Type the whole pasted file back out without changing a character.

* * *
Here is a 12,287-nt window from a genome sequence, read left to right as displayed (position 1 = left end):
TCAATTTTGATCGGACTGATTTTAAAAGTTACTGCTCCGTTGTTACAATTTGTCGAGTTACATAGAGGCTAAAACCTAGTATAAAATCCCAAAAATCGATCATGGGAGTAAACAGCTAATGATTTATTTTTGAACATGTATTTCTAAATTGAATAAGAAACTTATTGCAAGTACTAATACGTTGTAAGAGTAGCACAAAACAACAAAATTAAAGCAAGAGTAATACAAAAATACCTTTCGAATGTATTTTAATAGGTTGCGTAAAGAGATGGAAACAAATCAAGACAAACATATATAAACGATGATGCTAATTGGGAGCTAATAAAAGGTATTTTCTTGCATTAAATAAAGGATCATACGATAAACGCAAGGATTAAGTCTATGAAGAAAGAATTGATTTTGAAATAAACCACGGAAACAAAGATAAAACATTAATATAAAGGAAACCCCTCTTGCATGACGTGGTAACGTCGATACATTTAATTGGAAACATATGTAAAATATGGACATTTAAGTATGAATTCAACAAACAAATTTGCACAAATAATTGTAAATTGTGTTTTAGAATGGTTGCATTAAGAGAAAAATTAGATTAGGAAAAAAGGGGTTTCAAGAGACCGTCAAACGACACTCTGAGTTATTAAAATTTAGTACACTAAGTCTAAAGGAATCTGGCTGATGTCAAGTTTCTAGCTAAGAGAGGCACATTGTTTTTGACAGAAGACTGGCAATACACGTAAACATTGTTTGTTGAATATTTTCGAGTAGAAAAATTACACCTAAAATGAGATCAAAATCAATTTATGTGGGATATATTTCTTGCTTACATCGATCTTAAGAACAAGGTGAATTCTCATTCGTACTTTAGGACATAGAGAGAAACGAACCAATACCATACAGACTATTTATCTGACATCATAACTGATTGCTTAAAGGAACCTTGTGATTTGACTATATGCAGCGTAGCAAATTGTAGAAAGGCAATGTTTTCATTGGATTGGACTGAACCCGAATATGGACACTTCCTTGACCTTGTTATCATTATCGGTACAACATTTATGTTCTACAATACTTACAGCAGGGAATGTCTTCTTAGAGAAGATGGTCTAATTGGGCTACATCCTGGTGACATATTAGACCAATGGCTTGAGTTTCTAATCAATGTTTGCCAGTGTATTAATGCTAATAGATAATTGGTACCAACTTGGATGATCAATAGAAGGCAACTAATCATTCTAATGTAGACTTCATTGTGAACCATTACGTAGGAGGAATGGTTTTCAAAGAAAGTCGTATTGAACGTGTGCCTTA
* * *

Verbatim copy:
Here is a 12,287-nt window from a genome sequence, read left to right as displayed (position 1 = left end):
TCAATTTTGATCGGACTGATTTTAAAAGTTACTGCTCCGTTGTTACAATTTGTCGAGTTACATAGAGGCTAAAACCTAGTATAAAATCCCAAAAATCGATCATGGGAGTAAACAGCTAATGATTTATTTTTGAACATGTATTTCTAAATTGAATAAGAAACTTATTGCAAGTACTAATACGTTGTAAGAGTAGCACAAAACAACAAAATTAAAGCAAGAGTAATACAAAAATACCTTTCGAATGTATTTTAATAGGTTGCGTAAAGAGATGGAAACAAATCAAGACAAACATATATAAACGATGATGCTAATTGGGAGCTAATAAAAGGTATTTTCTTGCATTAAATAAAGGATCATACGATAAACGCAAGGATTAAGTCTATGAAGAAAGAATTGATTTTGAAATAAACCACGGAAACAAAGATAAAACATTAATATAAAGGAAACCCCTCTTGCATGACGTGGTAACGTCGATACATTTAATTGGAAACATATGTAAAATATGGACATTTAAGTATGAATTCAACAAACAAATTTGCACAAATAATTGTAAATTGTGTTTTAGAATGGTTGCATTAAGAGAAAAATTAGATTAGGAAAAAAGGGGTTTCAAGAGACCGTCAAACGACACTCTGAGTTATTAAAATTTAGTACACTAAGTCTAAAGGAATCTGGCTGATGTCAAGTTTCTAGCTAAGAGAGGCACATTGTTTTTGACAGAAGACTGGCAATACACGTAAACATTGTTTGTTGAATATTTTCGAGTAGAAAAATTACACCTAAAATGAGATCAAAATCAATTTATGTGGGATATATTTCTTGCTTACATCGATCTTAAGAACAAGGTGAATTCTCATTCGTACTTTAGGACATAGAGAGAAACGAACCAATACCATACAGACTATTTATCTGACATCATAACTGATTGCTTAAAGGAACCTTGTGATTTGACTATATGCAGCGTAGCAAATTGTAGAAAGGCAATGTTTTCATTGGATTGGACTGAACCCGAATATGGACACTTCCTTGACCTTGTTATCATTATCGGTACAACATTTATGTTCTACAATACTTACAGCAGGGAATGTCTTCTTAGAGAAGATGGTCTAATTGGGCTACATCCTGGTGACATATTAGACCAATGGCTTGAGTTTCTAATCAATGTTTGCCAGTGTATTAATGCTAATAGATAATTGGTACCAACTTGGATGATCAATAGAAGGCAACTAATCATTCTAATGTAGACTTCATTGTGAACCATTACGTAGGAGGAATGGTTTTCAAAGAAAGTCGTATTGAACGTGTGCCTTA